By STEVE SEYMOUR
Enterprising mid-western rock bands toured the region in the second half of the 1960s hoping to expand their fame to a national level.
Escanaba saw appearances by the Boys Next Door from Indianapolis, Indiana; the American Breed from Cicero, Illinois; and the Unbelievable Uglies from Detroit Lakes, Minnesota.
Those groups, along others, entertained young people at popular teen dances at the local Teamsters Hall sponsored by promoter Gene Smiltneck, beginning in 1966.
While they electrified local teenagers with their show, the Unbelievable Uglies were well-known throughout the upper midwest for their outrageous stage act.
Their appearances were centered around Dave Hoffman, known on-stage as Winston Fink, one of the group's founders, who sang and played upright bass. Other members were Dave Prentiss (guitar), Gregory J. Paul (lead guitar), Bob Eveslage (keyboards and vocals), Mike Shannon (drums), Alan St. Pierre (lead vocals) and Paul Lidstrom.
Beginning in 1964, the group released about a dozen 45 rpm singles on a variety of labels, including Music Masters, Cardinal and Soma.
Regional success led to a contract with major label Liberty Records where Bobby Vee produced their single "Sorry," which was backed with "Get Straight," on a 1967 single. The follow-up record paired "Spiderman" with the uniquely titled "My Research into the Soul of Psychedelic Sound."
With a growing reputation for no-holds-barred live shows, the Unbelievable Uglies were booked as the opening act for the Who in Fargo, North Dakota, Bobby Vee's home town.
The show, held at City Auditorium on Nov. 21, 1967, drew national attention when Fargo's mayor claimed the musicians incited a "teenage riot." The city administration exaggerated the situation, banning the group from performing in Fargo again. The order, however, was quickly lifted and the Unbelievable Uglies performed in the North Dakota city on many more occasions.
Their show in Escanaba was a wild one, said Greg Curran, a long-time local musician and then a member of the Riot Squad rock band. Curran recalled one member of the Unbelievable Uglies constantly bashing himself over the head with an aluminum garbage can as part of their act.
Recognizing a long-running comedy prop, the Uglies also made use of a rubber chicken named Hershel, much to the amusement of the Upper Peninsula crowd.
The Boys Next Door made an impression on Curran because he was a big fan of the Beach Boys, too.
Originating in Indianapolis, the Boys Next Door were comprised of Steve Drybread (bass and vocals), Jim Koss (drums), Steve Lester (guitar and lead vocals), Skeet Bushor (keyboards) and James Adams (guitar and vocals).
Called the "Beach Boys of the Midwest" by some, the Boys Next Door emulated the sound and appearance of their heroes. During their Escanaba appearance, the Boys Next Door even wore pinstripe shirts like the ones favored by the Beach Boys.
The group issued three 45 rpm singles in the 1965-66 period for the Soma, Cameo and Bad labels.
Singer-songwriter-guitarist Bobby Goldsboro produced and wrote some songs for the Boys Next Door, although they penned much of their own material.
Signed to Atco, a division of Atlantic Records in New York, the Boys Next Door released "Mandy" in 1966 and "Begone Girl" in 1967
A third Atco single was aimed at the holiday market. "The Wildest Christmas" was composed by Lester and Bushor, while "Christmas Kiss" was the work of Koss. The Christmas entry didn't make the national charts, but Curran thought enough of the record to keep it in his collection for over four decades.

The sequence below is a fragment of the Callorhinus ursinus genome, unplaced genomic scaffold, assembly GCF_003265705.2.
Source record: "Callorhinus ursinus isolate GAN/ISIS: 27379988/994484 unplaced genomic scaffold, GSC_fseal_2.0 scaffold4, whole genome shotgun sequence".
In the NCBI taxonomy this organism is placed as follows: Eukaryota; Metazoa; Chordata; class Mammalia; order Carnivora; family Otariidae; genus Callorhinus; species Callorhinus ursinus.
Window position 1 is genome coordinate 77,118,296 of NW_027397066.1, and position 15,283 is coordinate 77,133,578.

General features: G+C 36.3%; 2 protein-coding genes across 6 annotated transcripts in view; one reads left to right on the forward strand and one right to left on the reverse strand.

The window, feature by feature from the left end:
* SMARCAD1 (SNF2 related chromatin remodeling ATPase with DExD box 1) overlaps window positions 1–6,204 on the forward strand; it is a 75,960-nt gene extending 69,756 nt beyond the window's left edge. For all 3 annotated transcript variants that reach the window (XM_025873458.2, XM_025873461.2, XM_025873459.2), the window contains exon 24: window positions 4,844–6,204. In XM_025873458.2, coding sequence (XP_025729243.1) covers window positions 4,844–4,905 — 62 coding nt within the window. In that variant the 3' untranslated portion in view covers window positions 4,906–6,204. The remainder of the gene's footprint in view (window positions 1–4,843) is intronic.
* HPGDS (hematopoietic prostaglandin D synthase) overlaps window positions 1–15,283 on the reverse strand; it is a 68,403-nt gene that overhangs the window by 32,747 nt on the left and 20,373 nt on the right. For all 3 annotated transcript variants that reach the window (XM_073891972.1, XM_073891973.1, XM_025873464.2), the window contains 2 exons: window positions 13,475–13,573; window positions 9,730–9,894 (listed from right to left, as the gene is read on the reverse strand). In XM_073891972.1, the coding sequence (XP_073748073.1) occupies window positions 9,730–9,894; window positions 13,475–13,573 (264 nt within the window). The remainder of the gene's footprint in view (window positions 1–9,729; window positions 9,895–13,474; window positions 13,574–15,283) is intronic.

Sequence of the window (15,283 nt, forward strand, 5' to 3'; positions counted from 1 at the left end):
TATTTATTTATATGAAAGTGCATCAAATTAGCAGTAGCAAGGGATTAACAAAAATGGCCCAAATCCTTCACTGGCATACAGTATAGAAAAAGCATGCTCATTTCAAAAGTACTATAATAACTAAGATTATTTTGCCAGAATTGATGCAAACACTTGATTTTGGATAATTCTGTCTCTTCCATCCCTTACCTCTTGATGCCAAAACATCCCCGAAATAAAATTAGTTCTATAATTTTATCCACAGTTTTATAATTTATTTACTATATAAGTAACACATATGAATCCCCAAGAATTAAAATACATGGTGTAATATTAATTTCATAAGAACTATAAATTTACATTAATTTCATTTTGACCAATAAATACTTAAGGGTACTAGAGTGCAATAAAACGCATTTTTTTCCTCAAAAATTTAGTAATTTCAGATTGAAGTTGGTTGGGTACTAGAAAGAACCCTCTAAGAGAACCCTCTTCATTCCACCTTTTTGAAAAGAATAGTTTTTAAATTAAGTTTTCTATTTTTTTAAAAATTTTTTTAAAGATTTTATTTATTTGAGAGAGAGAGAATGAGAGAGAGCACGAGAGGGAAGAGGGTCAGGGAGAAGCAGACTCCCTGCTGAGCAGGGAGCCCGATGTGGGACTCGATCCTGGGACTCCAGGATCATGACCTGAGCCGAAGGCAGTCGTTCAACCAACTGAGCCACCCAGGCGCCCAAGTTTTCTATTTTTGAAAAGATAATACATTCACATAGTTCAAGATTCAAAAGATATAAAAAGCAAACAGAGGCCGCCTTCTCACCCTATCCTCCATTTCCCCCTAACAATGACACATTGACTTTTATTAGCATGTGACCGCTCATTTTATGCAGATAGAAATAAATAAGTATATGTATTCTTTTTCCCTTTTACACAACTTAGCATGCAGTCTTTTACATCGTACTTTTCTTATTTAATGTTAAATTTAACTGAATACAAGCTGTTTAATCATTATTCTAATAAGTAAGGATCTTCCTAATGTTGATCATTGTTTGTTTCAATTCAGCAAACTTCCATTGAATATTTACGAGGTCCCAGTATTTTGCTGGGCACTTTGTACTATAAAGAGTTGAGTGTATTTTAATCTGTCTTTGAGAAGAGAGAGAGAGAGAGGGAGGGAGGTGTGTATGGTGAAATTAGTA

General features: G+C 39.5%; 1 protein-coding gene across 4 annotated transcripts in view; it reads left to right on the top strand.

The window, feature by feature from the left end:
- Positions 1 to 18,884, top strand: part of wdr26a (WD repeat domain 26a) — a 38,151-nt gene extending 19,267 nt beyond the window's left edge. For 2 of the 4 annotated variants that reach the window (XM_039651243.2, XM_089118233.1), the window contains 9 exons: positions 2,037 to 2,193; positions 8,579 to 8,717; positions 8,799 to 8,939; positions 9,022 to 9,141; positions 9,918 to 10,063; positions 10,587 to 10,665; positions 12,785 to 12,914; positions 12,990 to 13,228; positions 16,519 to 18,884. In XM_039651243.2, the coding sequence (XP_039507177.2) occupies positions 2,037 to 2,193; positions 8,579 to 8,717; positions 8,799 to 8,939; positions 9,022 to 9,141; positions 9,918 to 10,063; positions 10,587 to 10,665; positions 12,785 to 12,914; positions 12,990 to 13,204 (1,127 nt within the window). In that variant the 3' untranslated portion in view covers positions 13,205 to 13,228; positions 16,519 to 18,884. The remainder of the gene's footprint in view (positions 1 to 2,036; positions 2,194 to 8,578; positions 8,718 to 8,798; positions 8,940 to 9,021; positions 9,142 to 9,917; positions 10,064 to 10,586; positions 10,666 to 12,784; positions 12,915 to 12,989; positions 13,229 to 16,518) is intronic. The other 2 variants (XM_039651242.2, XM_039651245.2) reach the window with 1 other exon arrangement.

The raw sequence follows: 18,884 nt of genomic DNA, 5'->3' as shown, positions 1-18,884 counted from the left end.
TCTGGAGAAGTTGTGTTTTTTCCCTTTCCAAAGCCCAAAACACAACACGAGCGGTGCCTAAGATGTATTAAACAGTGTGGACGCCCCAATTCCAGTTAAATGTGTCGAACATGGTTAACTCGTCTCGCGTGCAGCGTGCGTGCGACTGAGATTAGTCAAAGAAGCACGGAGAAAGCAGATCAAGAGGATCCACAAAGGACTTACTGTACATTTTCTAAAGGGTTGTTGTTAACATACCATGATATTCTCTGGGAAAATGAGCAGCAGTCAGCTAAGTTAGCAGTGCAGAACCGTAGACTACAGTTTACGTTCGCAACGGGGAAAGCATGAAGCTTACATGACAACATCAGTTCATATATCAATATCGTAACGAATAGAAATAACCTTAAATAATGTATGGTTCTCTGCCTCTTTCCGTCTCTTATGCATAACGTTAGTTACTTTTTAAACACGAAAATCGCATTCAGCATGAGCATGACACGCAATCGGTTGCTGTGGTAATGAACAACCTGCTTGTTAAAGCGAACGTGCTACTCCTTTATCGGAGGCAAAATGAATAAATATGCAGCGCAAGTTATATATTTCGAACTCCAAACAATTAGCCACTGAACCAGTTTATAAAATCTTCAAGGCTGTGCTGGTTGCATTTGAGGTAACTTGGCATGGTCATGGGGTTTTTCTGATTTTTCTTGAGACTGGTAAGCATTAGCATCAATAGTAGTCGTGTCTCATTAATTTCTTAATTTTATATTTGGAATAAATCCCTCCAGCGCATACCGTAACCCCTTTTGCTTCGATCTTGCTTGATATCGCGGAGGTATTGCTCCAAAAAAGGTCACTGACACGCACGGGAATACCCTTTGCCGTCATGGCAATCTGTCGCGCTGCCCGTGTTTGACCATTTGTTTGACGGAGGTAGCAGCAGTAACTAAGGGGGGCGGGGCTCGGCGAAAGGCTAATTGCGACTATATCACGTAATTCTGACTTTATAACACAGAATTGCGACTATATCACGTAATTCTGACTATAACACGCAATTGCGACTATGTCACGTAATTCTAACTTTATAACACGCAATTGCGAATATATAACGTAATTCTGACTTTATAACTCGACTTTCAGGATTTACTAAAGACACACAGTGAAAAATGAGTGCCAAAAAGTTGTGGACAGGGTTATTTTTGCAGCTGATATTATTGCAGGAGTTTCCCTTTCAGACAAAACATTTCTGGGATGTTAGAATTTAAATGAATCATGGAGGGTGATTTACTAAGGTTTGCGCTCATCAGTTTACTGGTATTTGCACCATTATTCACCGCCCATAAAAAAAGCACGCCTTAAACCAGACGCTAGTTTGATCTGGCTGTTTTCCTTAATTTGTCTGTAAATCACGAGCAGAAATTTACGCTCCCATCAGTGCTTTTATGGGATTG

The Boys Next Door opened for many stars of the period, including the Beach Boys, before they disbanded in late 1967.
Comprised of Gary Loizzo (guitar and lead vocals), Al Ciner (rhythm guitar), Chuck Colbert (bass), Kevin Murphy (keyboards) and Lee Graziano (drums and trumpet), the American Breed became an "overnight sensation."
Midwest fans first paid attention to the group in the summer of 1967 when they issued a psychedelic single called "Step Out of Your Mind." on the Acta label. The song peaked at No. 35, according to the July 17, 1967 edition of the "Hot Happenings Record Guide," printed by Record City in Milwaukee. The American Breed returned with "Don't Forget About Me," but the song stalled at No. 79 on Aug. 21 and 28, 1967.
Thankfully, the band didn't give up, because "Bend Me, Shape Me," their huge hit, came next. Record City's "New Mid-Western 40 plus 40" put the song at No. 2 on Jan. 2, 1968.
"Bend Me, Shape Me," was actually a cover song, first recorded by an all-girl band called Shape. Then, England's Amen Corner introduced the song to the British charts.
Composed by Scott English and Larry Weiss, "Bend Me, Shape Me," was produced by Bill Traut.
With a smash single on their hands, the group rushed to Acta Records in Hollywood for a ten-day stay to assemble an album. The 11-track long-player included "Bend Me, Shape Me," "Mindrocker," and "Green Light," which turned out to be their next single.
With appearances all over the country, the American Breed became known for their showmanship. A radio station gig in Louisville, Kentucky drew 40,000 supporters.
Their dance/show in Escanaba drew a smaller crowd, of course, but those young people were just as enthused to hear the group's brassy brand of rock 'n' roll.
The Unbelievable Uglies, Boys Next Door and American Breed generated fans with exciting recordings and live shows.
While the exact dates these three midwestern bands appeared in Escanaba have been obscured by time, other details of their careers remain intact, illustrating the vibrancy of the regional rock 'n' roll scene at the time.